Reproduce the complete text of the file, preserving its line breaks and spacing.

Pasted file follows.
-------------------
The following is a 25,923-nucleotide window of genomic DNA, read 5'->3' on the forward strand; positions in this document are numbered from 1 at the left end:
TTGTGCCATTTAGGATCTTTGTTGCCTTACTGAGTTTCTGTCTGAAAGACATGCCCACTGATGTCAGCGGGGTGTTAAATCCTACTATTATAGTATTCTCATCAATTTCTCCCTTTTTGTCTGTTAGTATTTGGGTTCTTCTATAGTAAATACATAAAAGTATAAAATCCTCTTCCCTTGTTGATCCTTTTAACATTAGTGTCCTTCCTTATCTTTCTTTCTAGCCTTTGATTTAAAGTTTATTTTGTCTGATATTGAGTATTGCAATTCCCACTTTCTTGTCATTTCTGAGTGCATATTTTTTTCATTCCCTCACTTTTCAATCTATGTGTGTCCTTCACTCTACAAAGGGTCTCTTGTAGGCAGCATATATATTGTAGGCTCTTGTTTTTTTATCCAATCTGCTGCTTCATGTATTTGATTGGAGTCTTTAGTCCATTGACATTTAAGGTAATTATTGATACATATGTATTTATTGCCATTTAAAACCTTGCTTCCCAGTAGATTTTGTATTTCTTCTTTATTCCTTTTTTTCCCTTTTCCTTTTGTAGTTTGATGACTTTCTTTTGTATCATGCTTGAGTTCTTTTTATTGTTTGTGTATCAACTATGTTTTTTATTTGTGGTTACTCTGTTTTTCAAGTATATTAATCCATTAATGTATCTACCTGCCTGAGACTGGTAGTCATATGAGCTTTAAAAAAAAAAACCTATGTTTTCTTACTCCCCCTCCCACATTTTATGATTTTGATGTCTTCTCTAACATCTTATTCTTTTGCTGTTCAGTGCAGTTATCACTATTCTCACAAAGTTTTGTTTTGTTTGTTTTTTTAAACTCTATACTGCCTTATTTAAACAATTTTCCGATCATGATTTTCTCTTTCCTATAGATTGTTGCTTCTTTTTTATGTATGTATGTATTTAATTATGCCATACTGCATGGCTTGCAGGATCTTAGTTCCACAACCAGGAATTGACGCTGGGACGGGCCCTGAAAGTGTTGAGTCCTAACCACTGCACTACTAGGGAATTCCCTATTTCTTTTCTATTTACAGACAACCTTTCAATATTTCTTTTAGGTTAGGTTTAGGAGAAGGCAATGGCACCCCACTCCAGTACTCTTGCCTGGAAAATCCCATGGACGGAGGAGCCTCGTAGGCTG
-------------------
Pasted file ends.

The following is a 25,923-nucleotide window of genomic DNA, read 5'->3' on the forward strand; positions in this document are numbered from 1 at the left end:
TTGTGCCATTTAGGATCTTTGTTGCCTTACTGAGTTTCTGTCTGAAAGACATGCCCACTGATGTCAGCGGGGTGTTAAATCCTACTATTATAGTATTCTCATCAATTTCTCCCTTTTTGTCTGTTAGTATTTGGGTTCTTCTATAGTAAATACATAAAAGTATAAAATCCTCTTCCCTTGTTGATCCTTTTAACATTAGTGTCCTTCCTTATCTTTCTTTCTAGCCTTTGATTTAAAGTTTATTTTGTCTGATATTGAGTATTGCAATTCCCACTTTCTTGTCATTTCTGAGTGCATATTTTTTTCATTCCCTCACTTTTCAATCTATGTGTGTCCTTCACTCTACAAAGGGTCTCTTGTAGGCAGCATATATATTGTAGGCTCTTGTTTTTTTATCCAATCTGCTGCTTCATGTATTTGATTGGAGTCTTTAGTCCATTGACATTTAAGGTAATTATTGATACATATGTATTTATTGCCATTTAAAACCTTGCTTCCCAGTAGATTTTGTATTTCTTCTTTATTCCTTTTTTTCCCTTTTCCTTTTGTAGTTTGATGACTTTCTTTTGTATCATGCTTGAGTTCTTTTTATTGTTTGTGTATCAACTATGTTTTTTATTTGTGGTTACTCTGTTTTTCAAGTATATTAATCCATTAATGTATCTACCTGCCTGAGACTGGTAGTCATATGAGCTTTAAAAAAAAAAACCTATGTTTTCTTACTCCCCCTCCCACATTTTATGATTTTGATGTCTTCTCTAACATCTTATTCTTTTGCTGTTCAGTGCAGTTATCACTATTCTCACAAAGTTTTGTTTTGTTTGTTTTTTTAAACTCTATACTGCCTTATTTAAACAATTTTCCGATCATGATTTTCTCTTTCCTATAGATTGTTGCTTCTTTTTTATGTATGTATGTATTTAATTATGCCATACTGCATGGCTTGCAGGATCTTAGTTCCACAACCAGGAATTGACGCTGGGACGGGCCCTGAAAGTGTTGAGTCCTAACCACTGCACTACTAGGGAATTCCCTATTTCTTTTCTATTTACAGACAACCTTTCAATATTTCTTTTAGGTTAGGTTTAGGAGAAGGCAATGGCACCCCACTCCAGTACTCTTGCCTGGAAAATCCCATGGACGGAGGAGCCTCGTAGGCTG